What is Compression

What is Compression?

Compression refers to the squeeze on earth and its ecology from growth of the human population and growth consuming huge amounts of resources. To dramatically reduce the human “footprint” we need to make huge reductions in use of: energy, especially of fossil fuels; extracted minerals, dispersed toxins, and discarded “garbage.”

Compression is intended to be an integrative term. It refers to:

Compression when population growth packs us ever tighter on a finite planet

Compressing our use of raw resources, which implies compressing our consumption of them.

Compressing waste out of all work processes, eliminating everything unnecessary for the benefit of humans or nature (very broad definition of waste).

Compressing work organizations’ learning cycles: Learn a lot more faster, integrate what is learned, and put it into action.

Compression is the art and science of improving quality of life while greatly reducing the usage of resources and eliminating all toxins: Do better with less. (Not more with less.)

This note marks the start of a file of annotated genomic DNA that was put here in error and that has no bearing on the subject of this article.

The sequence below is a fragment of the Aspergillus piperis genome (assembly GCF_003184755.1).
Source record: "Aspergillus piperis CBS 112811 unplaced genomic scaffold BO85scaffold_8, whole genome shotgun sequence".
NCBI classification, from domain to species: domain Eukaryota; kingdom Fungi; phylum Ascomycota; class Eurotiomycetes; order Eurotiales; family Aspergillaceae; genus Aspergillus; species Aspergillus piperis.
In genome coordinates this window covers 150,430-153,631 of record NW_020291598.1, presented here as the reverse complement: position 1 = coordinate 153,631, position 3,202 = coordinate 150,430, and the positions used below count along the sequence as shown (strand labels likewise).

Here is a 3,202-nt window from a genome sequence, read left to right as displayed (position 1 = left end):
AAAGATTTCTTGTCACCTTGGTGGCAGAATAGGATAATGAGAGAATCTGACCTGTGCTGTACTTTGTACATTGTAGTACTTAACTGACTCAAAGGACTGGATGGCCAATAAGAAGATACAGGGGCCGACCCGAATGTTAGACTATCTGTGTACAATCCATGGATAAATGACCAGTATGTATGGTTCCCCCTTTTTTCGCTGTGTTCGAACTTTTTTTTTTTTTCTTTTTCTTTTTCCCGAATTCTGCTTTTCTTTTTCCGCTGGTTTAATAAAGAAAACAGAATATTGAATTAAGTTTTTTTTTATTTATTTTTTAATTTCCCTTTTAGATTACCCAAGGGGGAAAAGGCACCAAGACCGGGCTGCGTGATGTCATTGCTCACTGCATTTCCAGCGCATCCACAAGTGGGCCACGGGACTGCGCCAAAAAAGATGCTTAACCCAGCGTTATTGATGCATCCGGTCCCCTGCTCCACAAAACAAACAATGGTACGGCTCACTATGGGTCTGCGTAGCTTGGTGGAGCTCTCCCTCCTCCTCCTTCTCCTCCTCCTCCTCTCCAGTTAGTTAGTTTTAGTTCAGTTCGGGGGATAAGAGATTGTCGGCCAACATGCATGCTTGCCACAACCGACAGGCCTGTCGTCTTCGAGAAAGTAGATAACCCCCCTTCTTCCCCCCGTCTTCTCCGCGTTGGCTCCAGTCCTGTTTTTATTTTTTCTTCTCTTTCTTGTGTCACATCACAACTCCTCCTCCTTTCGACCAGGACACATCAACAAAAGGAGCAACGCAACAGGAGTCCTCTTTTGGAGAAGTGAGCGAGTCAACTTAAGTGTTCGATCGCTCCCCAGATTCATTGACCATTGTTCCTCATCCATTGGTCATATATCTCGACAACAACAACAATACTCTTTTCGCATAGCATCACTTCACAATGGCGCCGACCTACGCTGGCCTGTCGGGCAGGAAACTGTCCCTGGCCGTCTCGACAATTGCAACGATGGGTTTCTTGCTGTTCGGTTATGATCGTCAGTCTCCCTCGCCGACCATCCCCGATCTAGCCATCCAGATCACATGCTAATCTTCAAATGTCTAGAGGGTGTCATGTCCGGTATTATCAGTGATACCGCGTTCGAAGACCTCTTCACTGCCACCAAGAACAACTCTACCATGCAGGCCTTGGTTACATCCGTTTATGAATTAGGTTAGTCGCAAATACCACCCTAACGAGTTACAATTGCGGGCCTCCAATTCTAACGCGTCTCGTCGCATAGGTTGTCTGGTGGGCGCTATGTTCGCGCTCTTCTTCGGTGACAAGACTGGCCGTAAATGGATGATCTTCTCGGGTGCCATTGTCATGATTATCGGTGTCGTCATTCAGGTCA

We underestimate the magnitude of the changes needed to preserve quality of all life while using much, much less. Humanity has long exceeded the level of consumption that puts us out of balance with nature. A rough estimate how unbalanced has been called a global “footprint.” This approximation is well known, but our determination to take action remains weak.

To illustrate how drastic our action must be, Doc Hall four years ago did a back-of-the envelope calculation on usage of fossil fuel energy. About 75% of all traded energy was consumed by advanced economies, roughly 1.5 billion people. The rest of humanity, about 6 billion people, get along on the other 25%. They can’t do much drastic cutting and stay alive, much less enjoy a better quality of life.

So the big cuts have to come from advanced economies. Like whack fossil fuel usage by 80% with some of the loss taken up by alternative energy. So far these cuts have been very modest. Economic growth rides on energy, and the economic system does not know what else to do. Considering all the other problems, here’s a challenge the Compression Institute once put out:

By 2040 globally develop a quality of life somewhat like industrial societies today, but using less than half the virgin raw materials and less than half the energy as in the year 2000, and with no known toxic releases.

That’s an enormous transformation in only a couple of decades. To seriously go for it, we need a total overhaul of our myths and mindsets. Otherwise, we’ll offset our cutbacks with economic growth.

Ideas related to Compression roughly break down into three broad categories: Why? (The Case for Compression); What? (Compression Thinking); How? (Vigorous Learning).

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